Permanent Mission of the Russian Federation to the United Nations

Permanent Mission of the Russian Federation to the United Nations

Statement by Permanent Representative Vassily Nebenzia at a UN Security Council briefing on the situation on the Korean Peninsula

Mm. President,

Many who spoke today mentioned the role of the Security Council. We consider this meeting as an opportunity to review the results of the Council’s work on implementation of its decisions with regard to searching for political and diplomatic solutions to the problems of the Korean Peninsula  over the recent 2 years. Unfortunately, there is little to discuss, because in the course of this 2-year period the Council failed to negotiate any meaningful steps.

Ever since positive momentum emerged in dialogue between the U.S. and the DPRK, as well as in inter-Korean reconciliation, Russia, China, and other UNSC members have repeatedly tried to initiate some positive reaction of the Council to these developments. Remember: as recent as last year we talked about prospects to achieve the long-awaited peace and rapprochement of the North and the South. However, the Council could produce no reaction to support the positive dynamic in the settlement – for some obscure reasons all attempts were blocked.

Meanwhile the inter-Korean dialogue withered away, the U.S.-DPRK dialogue is stagnating. Sanctions cannot substitute for diplomacy, negotiations is a “two-way avenue”. You cannot make an agreement if you give nothing in return. No one doubts that the DPRK possessing a nuclear and missile program is unacceptable. However, can we count on any progress if Pyongyang is called to unconditionally abide by all demands in return for promises of future benefits?

We stated many times that path towards de-nuclearization not only of the DPRK, by the way, starts with confidence-building measures.

Institutes and mechanisms of the United Nations and its Security Council should become aid to settlement and inter-Korean dialogue rather than impediment to them. Only then we will be able to speak about effective resolution of the problems of the region (including the nuclear problem) on the basis of dialogue and mutually-acceptable agreements. One cannot reach this by sanctions and pressure alone. Besides, what is needed is a roadmap of step-by-step relief of restrictions. Excessive use of UNSC sanctions toolkit has caused member states and international organizations, including the UN itself, often to have no opportunity to maintain humanitarian, diplomatic, and sports-related ties with the DPRK in normal mode, though these areas have nothing to do with development of nuclear and missile programs.

The so called “autonomous” and secondary sanctions against the DPRK that are introduced in circumvention of or in addition to the UNSC sanctions also produce a negative impact. Unilateral restrictions both defy sovereignty and legitimate interests of member states and run counter to the norms of international commerce, and also undermine integrity of restrictions that have been agreed by the Security Council. Once again, we call upon the United States and other countries to give up unilateral restrictions. The case of the DPRK is quite indicative in this regard. What is not banned by the UNSC sanctions regime is nevertheless hard to do because there are those illicit practices and because entrepreneurs fear they might get onto black lists. Attempts to “bless” such restrictions by the authority of the UNSC or its 1718 Sanctions Committee for DPRK are unacceptable.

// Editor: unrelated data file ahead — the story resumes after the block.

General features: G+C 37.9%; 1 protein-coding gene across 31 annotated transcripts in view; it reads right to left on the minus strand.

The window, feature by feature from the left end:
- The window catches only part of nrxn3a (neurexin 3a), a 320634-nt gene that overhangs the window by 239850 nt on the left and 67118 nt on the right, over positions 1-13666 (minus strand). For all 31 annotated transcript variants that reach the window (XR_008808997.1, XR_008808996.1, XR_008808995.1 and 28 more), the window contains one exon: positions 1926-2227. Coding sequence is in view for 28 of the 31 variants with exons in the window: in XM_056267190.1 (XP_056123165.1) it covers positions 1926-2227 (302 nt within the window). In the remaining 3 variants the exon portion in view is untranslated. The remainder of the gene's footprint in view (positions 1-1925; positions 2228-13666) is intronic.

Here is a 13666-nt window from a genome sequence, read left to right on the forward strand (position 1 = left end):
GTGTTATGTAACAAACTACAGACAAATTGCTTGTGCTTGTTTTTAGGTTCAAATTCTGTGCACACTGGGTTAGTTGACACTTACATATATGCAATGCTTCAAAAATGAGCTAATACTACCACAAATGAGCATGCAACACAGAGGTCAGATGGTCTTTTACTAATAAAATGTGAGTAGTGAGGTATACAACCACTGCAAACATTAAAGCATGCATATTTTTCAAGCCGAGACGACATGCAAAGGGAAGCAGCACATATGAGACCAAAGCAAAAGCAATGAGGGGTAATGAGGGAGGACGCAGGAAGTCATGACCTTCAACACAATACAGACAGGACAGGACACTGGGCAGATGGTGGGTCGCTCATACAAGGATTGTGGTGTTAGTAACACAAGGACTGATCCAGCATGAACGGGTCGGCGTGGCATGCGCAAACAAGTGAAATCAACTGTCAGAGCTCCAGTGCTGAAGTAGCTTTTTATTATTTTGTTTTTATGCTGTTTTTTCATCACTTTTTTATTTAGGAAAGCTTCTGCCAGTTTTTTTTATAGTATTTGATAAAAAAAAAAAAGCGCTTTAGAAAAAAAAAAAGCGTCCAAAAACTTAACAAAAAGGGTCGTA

Mm. President,

We would like to remind that all UNSC resolutions on the DPRK contain both a sanctions component and provisions to achieve political and diplomatic settlement of the situation on the Korean Peninsula. This is a joint decision of the Council. To ignore these proposals means to fail consensus agreements on DPRK that the Council came to before.

On many occasions we stated that the UNSC and its Committee 1718 should help find political and diplomatic solutions to the problems of  the Korean Peninsula  and build a mechanism of multilateral security in North-East Asia. Besides, under its own decisions, the Council on a regular basis has to figure out if DPRK restrictions should be revised as the country moves towards de-nuclearization.

Mm. President,

To sum up, the 2018 positive dynamic in inter-Korean relations received no reaction of the Security Council. Expectations of positive developments in Korean settlement gave way to disappointment. In order to find a way out, China and Russia have put forward a viable roadmap on de-nuclearization and normalization of relations. The roadmap stipulates security guarantees for North-East Asian states and consecutive steps to achieve these goals based on reciprocity: action for action. It only takes political will to implement this roadmap. The DPRK needs incentives to cooperate, which we can give if we respond to what the DPRK has done while waiting for our positive action.

We call upon all sides to stay reserved and resume dialogue. We emphasize – search for mutually acceptable political and diplomatic solutions is the only way towards a peaceful resolution of problems of the Korean Peninsula and building sustainable security mechanism in North-East Asia, which falls within interests of all countries of the region and global community at large.

Therefore, it is time to adopt a political resolution of the Security Council regarding the situation on the Korean Peninsula. Russia unfailingly stands ready to engage in close interaction with all interested countries in order to ensure peace and stability in the region, achieve comprehensive settlement of the problems of the Korean Peninsula.

Thank you.